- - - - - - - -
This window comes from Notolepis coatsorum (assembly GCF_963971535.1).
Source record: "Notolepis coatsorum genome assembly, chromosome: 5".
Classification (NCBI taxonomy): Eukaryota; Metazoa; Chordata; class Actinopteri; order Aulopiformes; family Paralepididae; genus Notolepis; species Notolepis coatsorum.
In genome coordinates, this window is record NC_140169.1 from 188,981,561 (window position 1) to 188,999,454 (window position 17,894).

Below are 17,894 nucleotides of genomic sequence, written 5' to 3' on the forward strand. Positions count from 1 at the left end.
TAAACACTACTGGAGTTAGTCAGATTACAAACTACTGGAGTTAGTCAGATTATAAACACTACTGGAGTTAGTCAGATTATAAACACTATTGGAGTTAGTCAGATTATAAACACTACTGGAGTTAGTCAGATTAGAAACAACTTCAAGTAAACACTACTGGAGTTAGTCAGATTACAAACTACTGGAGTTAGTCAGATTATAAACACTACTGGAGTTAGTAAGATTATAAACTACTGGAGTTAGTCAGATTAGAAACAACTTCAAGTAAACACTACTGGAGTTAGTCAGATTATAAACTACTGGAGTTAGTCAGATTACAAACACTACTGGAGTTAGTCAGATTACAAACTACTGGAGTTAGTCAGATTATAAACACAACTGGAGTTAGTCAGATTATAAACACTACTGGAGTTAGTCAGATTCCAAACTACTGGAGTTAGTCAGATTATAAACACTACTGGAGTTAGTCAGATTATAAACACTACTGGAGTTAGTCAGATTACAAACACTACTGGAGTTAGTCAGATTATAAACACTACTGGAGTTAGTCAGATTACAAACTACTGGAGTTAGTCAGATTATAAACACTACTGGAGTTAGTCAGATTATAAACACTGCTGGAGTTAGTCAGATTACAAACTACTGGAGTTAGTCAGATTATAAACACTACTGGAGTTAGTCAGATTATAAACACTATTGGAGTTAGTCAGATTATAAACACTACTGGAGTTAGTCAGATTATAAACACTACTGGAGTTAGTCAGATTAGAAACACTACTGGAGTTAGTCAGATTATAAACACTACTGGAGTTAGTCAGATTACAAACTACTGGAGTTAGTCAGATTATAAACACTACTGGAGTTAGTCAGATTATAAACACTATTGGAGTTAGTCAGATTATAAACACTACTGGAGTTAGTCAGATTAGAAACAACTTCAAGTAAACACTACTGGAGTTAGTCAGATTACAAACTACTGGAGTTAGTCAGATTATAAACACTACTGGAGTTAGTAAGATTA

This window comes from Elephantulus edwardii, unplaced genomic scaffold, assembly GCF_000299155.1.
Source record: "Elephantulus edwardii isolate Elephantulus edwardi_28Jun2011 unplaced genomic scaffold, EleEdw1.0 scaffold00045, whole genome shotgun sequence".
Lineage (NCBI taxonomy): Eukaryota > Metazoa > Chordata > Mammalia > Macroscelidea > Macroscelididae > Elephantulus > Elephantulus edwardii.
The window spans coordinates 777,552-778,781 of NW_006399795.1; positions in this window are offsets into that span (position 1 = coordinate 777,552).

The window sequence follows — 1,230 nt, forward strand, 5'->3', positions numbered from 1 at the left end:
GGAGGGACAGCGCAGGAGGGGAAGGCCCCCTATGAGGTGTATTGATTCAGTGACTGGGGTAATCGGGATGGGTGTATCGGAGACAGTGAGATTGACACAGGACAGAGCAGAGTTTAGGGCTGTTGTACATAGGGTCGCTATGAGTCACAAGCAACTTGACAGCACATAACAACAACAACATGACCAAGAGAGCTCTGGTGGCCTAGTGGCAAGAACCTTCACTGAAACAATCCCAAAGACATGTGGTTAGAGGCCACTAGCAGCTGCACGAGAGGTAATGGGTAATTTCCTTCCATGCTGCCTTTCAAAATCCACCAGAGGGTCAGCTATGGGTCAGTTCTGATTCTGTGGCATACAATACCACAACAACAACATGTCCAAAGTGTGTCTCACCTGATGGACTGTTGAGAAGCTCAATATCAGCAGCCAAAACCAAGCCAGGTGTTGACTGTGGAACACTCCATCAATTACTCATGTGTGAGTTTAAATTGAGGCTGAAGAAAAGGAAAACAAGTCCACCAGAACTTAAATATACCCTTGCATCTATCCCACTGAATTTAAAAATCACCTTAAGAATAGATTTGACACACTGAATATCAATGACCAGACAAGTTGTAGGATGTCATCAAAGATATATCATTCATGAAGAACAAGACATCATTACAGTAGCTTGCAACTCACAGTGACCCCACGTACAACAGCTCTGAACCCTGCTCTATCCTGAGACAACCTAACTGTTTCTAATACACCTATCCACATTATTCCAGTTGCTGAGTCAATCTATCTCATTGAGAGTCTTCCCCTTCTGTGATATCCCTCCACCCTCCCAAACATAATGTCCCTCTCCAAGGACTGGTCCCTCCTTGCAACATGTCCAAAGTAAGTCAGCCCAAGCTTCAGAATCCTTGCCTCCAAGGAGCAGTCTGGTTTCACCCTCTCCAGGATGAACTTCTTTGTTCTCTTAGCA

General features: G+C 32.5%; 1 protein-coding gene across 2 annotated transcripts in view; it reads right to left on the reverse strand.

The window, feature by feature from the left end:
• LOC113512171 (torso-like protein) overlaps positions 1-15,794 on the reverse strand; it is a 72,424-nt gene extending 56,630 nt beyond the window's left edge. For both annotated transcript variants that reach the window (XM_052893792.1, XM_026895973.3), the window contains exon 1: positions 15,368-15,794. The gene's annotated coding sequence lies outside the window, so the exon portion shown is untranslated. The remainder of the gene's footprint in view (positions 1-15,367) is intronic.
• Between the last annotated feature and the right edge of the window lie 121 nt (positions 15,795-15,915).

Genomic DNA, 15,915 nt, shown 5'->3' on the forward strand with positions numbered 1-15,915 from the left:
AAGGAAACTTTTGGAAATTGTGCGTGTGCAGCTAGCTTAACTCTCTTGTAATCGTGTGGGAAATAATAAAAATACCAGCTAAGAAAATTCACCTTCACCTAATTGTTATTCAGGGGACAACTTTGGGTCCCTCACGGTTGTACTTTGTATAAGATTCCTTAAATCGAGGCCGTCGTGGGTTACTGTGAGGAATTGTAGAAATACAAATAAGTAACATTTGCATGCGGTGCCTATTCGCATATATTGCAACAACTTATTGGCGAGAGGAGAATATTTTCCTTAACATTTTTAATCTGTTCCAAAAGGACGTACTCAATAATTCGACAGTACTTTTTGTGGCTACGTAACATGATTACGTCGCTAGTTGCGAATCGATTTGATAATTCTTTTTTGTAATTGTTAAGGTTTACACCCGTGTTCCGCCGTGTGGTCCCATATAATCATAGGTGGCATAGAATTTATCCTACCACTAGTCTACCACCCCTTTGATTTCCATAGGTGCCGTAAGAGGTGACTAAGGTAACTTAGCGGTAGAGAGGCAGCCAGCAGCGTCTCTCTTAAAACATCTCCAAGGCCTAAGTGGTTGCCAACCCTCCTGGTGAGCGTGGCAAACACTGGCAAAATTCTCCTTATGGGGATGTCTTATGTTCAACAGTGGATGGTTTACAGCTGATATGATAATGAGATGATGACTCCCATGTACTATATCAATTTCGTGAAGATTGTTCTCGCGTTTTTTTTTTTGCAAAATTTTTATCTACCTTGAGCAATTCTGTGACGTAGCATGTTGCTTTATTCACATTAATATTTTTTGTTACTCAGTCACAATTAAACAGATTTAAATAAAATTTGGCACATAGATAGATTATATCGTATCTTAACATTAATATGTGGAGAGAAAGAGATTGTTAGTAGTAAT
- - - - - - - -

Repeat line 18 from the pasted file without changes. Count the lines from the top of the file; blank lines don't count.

AAGGAAACTTTTGGAAATTGTGCGTGTGCAGCTAGCTTAACTCTCTTGTAATCGTGTGGGAAATAATAAAAATACCAGCTAAGAAAATTCACCTTCACCTAATTGTTATTCAGGGGACAACTTTGGGTCCCTCACGGTTGTACTTTGTATAAGATTCCTTAAATCGAGGCCGTCGTGGGTTACTGTGAGGAATTGTAGAAATACAAATAAGTAACATTTGCATGCGGTGCCTATTCGCATATATTGCAACAACTTATTGGCGAGAGGAGAATATTTTCCTTAACATTTTTAATCTGTTCCAAAAGGACGTACTCAATAATTCGACAGTACTTTTTGTGGCTACGTAACATGATTACGTCGCTAGTTGCGAATCGATTTGATAATTCTTTTTTGTAATTGTTAAGGTTTACACCCGTGTTCCGCCGTGTGGTCCCATATAATCATAGGTGGCATAGAATTTATCCTACCACTAGTCTACCACCCCTTTGATTTCCATAGGTGCCGTAAGAGGTGACTAAGGTAACTTAGCGGTAGAGAGGCAGCCAGCAGCGTCTCTCTTAAAACATCTCCAAGGCCTAAGTGGTTGCCAACCCTCCTGGTGAGCGTGGCAAACACTGGCAAAATTCTCCTTATGGGGATGTCTTATGTTCAACAGTGGATGGTTTACAGCTGATATGATAATGAGATGATGACTCCCATGTACTATATCAATTTCGTGAAGATTGTTCTCGCGTTTTTTTTTTTGCAAAATTTTTATCTACCTTGAGCAATTCTGTGACGTAGCATGTTGCTTTATTCACATTAATATTTTTTGTTACTCAGTCACAATTAAACAGATTTAAATAAAATTTGGCACATAGATAGATTATATCGTATCTTAACATTAATATGTGGAGAGAAAGAGATTGTTAGTAGTAAT